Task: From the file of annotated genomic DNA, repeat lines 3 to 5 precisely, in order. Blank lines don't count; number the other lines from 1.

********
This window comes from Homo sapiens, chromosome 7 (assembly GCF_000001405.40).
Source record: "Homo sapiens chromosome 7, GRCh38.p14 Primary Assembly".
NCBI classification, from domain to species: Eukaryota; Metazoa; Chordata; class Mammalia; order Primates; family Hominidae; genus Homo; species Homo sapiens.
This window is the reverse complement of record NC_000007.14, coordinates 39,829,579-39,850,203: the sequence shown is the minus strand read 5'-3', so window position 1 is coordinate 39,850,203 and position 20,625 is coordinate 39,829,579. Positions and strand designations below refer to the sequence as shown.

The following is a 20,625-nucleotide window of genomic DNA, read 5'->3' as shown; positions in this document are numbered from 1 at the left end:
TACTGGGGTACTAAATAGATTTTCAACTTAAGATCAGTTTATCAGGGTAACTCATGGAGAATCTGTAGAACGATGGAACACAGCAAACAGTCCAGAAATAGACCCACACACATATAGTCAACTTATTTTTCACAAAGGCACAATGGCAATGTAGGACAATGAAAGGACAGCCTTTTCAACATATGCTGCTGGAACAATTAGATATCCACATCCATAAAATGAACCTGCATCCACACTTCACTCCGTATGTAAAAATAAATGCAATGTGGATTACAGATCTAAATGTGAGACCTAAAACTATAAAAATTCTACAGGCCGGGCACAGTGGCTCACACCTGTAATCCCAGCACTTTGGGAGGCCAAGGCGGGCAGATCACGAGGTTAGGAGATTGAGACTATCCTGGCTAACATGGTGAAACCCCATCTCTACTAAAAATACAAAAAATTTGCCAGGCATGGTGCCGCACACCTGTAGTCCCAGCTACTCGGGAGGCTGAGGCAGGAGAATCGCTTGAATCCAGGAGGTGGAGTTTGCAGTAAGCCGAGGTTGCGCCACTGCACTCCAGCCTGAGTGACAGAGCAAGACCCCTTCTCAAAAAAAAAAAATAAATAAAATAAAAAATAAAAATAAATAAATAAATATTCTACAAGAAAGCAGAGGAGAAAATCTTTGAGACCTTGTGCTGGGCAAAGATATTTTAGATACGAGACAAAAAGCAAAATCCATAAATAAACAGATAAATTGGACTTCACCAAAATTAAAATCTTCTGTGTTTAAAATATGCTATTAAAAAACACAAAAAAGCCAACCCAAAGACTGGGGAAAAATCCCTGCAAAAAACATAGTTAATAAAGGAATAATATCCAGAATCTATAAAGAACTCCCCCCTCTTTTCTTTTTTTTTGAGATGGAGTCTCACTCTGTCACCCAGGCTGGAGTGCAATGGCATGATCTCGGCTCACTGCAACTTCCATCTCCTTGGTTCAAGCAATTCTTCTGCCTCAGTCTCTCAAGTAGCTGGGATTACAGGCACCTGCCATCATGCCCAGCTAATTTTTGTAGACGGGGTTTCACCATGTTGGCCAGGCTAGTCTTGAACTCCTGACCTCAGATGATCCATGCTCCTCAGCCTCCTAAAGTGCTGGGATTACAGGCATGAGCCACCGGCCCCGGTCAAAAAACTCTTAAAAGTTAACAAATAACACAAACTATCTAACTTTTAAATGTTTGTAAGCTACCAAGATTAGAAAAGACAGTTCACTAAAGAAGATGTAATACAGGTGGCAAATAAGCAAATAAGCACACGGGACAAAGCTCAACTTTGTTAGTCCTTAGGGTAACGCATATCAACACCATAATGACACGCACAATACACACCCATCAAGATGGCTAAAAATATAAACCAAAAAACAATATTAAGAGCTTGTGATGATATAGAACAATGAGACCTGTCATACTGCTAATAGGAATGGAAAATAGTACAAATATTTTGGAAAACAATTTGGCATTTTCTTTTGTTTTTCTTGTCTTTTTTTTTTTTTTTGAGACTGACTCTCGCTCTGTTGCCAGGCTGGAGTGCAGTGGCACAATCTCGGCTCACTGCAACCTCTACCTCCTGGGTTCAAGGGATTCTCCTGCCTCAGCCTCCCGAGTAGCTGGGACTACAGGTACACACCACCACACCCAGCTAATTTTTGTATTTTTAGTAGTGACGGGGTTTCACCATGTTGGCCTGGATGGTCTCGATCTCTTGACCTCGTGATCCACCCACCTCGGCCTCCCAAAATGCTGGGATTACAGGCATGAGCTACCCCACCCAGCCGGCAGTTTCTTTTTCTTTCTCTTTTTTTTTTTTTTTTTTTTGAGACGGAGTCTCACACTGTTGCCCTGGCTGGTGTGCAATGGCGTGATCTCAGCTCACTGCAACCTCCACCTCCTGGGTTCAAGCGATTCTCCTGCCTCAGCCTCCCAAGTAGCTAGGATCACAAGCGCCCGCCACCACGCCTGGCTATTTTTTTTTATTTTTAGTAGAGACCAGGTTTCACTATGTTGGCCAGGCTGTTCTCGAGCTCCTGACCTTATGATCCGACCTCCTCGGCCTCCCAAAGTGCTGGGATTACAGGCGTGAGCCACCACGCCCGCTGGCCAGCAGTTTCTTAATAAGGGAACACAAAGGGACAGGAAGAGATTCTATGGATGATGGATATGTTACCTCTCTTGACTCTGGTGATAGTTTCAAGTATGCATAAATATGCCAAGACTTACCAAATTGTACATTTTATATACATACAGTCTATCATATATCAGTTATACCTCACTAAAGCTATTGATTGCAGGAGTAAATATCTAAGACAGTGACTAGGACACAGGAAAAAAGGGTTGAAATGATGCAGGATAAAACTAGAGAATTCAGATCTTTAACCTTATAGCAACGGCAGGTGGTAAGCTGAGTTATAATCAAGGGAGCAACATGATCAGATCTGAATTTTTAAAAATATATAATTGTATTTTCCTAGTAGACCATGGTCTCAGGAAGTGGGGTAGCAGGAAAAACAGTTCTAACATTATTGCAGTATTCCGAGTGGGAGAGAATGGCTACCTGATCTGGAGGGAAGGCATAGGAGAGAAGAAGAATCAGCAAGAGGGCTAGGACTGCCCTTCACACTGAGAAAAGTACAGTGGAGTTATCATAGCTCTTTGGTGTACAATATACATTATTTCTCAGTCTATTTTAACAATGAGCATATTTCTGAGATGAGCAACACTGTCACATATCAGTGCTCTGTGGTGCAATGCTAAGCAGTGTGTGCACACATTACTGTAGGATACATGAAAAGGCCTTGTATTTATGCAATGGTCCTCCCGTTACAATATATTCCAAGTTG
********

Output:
NCBI classification, from domain to species: Eukaryota; Metazoa; Chordata; class Mammalia; order Primates; family Hominidae; genus Homo; species Homo sapiens.
This window is the reverse complement of record NC_000007.14, coordinates 39,829,579-39,850,203: the sequence shown is the minus strand read 5'-3', so window position 1 is coordinate 39,850,203 and position 20,625 is coordinate 39,829,579. Positions and strand designations below refer to the sequence as shown.

The following is a 20,625-nucleotide window of genomic DNA, read 5'->3' as shown; positions in this document are numbered from 1 at the left end: